HDTVs and 1080p

Discussion in 'Community Discussion' started by SuperSnake2012, Nov 13, 2006.

  1. SuperSnake2012 macrumors 6502a

    Joined:
    Oct 11, 2005
    Location:
    NY
    #1
    Is it worth buying a 1080p TV for watching digital cable? We bought a 42" Samsung plasma that was a big headache and the store is refunding us. With the money we get back, we can buy a 42" 1080p LCD TV. The TV will be used exclusively for watching HD feeds on TV and maybe Blu-Ray/HD-DVD in the future. Would we be better off buying a 1080p or a 720p TV? Thanks :cool:
     
  2. lord_flash macrumors regular

    Joined:
    Aug 6, 2003
    Location:
    Brighton, England
    #2
    In the long run, despite some nay-saying, 1080p is clearly the way to go in the consumer land. Make sure you get a good set, like a Sony, that can upscale from 720p and 1080i content, since most HD broadcasting will be one of these for a while. Blu-Ray, PS3 and the like (even the shoddily built X-Box 360) can put out 1080p (though the X-box has to rely on component rather than HDMI connectivity).

    1080p will do no harm, and is more future-proof than 720p. 1080i only sets are the ones to avoid.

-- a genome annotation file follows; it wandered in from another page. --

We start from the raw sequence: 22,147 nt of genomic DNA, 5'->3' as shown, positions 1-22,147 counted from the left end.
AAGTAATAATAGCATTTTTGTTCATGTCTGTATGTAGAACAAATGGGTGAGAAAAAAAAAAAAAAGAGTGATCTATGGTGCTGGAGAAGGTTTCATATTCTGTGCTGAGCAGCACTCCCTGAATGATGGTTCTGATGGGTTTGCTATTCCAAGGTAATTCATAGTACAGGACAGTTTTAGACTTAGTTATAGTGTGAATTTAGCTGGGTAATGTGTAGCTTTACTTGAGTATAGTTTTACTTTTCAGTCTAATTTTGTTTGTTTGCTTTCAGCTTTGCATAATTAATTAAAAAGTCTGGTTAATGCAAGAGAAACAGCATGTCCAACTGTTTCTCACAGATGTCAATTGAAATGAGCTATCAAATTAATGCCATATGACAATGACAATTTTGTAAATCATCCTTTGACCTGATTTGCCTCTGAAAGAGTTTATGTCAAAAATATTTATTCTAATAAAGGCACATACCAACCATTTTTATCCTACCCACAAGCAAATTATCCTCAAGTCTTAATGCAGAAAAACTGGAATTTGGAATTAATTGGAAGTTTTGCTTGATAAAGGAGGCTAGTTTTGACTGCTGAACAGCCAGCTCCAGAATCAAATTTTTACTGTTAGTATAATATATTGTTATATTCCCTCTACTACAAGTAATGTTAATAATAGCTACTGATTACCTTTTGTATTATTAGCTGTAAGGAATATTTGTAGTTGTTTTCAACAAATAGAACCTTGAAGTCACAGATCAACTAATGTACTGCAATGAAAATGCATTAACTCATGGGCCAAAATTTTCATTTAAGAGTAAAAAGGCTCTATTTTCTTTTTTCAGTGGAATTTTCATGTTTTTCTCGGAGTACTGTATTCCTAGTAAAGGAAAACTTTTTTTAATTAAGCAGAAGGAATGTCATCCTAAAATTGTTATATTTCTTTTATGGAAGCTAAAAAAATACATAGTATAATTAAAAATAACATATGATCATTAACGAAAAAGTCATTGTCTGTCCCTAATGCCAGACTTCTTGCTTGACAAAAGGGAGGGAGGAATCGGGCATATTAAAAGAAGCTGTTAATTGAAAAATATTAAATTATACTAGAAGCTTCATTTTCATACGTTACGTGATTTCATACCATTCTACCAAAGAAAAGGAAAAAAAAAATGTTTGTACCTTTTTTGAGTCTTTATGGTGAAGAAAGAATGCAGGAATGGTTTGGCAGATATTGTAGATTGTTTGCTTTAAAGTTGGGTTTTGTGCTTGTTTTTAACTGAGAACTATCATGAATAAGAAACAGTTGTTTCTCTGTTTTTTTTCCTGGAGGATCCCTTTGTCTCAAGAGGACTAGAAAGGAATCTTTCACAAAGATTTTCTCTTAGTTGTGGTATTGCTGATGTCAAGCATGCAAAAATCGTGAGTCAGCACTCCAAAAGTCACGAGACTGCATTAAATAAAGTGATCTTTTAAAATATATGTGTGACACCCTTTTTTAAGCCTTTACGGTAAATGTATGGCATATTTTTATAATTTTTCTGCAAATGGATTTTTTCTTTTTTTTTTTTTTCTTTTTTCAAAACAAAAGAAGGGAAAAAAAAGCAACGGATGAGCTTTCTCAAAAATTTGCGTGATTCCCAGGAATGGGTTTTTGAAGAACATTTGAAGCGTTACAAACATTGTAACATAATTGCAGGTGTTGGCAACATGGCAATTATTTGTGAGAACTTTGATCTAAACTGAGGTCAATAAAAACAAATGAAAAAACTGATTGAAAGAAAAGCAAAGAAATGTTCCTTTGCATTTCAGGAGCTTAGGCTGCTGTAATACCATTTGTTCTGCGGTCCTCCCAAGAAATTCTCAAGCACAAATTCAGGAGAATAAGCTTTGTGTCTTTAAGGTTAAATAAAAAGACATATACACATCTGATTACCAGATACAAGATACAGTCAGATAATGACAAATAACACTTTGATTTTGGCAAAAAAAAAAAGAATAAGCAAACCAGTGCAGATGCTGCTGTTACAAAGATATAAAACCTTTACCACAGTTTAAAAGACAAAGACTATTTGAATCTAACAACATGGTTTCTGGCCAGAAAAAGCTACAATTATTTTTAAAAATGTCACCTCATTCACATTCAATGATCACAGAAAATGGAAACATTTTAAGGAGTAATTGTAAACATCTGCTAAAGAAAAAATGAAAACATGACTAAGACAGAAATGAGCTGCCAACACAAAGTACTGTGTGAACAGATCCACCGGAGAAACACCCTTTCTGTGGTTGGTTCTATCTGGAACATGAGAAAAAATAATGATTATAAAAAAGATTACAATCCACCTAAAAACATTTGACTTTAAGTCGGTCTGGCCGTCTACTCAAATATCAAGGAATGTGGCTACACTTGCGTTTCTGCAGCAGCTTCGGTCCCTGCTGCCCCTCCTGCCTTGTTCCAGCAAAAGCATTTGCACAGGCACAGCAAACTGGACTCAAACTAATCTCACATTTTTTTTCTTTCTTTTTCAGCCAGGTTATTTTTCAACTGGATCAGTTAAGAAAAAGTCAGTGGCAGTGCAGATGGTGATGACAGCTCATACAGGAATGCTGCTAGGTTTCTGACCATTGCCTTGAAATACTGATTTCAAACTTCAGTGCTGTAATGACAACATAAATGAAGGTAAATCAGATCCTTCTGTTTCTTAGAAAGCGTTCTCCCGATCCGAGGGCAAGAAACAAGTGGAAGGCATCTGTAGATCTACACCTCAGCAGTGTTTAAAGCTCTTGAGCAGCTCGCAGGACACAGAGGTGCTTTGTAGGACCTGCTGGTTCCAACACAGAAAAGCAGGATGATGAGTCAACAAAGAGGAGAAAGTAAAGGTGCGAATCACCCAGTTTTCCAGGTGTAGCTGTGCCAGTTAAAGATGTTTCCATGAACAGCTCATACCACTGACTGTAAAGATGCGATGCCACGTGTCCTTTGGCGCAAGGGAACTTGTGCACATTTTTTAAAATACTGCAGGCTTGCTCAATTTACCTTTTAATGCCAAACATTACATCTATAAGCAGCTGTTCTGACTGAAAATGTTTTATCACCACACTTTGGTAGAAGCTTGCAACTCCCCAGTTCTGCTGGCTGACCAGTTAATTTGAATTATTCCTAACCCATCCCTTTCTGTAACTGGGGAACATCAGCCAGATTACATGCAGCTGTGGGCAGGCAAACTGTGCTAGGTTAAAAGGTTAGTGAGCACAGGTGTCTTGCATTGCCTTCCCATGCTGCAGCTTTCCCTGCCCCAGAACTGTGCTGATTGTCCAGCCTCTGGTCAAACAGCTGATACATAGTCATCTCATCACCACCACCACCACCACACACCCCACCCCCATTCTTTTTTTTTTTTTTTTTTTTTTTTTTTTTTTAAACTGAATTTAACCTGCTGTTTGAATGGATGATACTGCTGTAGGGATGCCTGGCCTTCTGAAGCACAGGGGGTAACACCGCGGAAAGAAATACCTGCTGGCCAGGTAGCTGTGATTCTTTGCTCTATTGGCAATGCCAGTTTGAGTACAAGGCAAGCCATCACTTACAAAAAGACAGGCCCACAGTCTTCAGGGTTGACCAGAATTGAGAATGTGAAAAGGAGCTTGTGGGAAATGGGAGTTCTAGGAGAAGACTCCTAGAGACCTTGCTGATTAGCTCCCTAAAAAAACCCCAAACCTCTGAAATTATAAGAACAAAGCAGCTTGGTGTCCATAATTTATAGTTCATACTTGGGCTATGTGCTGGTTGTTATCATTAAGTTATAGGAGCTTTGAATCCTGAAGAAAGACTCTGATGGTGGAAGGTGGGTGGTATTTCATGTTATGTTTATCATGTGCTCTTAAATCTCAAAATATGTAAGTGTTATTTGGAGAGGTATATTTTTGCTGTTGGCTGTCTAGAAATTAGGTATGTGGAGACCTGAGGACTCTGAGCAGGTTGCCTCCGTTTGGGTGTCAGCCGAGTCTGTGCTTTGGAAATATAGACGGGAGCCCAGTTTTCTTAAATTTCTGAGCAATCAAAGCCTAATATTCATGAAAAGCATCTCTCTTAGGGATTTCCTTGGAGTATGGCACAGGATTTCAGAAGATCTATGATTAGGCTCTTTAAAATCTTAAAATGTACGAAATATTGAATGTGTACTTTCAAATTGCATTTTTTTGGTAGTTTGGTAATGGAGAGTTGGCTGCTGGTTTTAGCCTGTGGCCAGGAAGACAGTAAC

Oh, and if you hook up a computer, 1080p is obviously more resolution, say for using Front Row on OS X.
     
  3. Jschultz macrumors 6502a

    Jschultz

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    Mar 14, 2005
    Location:
    Chicago, IL
    #3

    If you can get a 1080p set, then why not? I sell 2x as many 1080p sets at Circuit City than I do 720p.

    I haven't seen many 1080i sets honestly. We carry a 1024x1080 Hitachi plasma, and that's it.

    I don't put much faith in the 'upconverting' tv sets. Sony has the Bravia Engine Pro (seen on the XBR series) which supposedly 'upconverts'. On a 720p feed, both the XBR and the non XBR (both 1080p sets) looks very, very similar. (the V2500 series).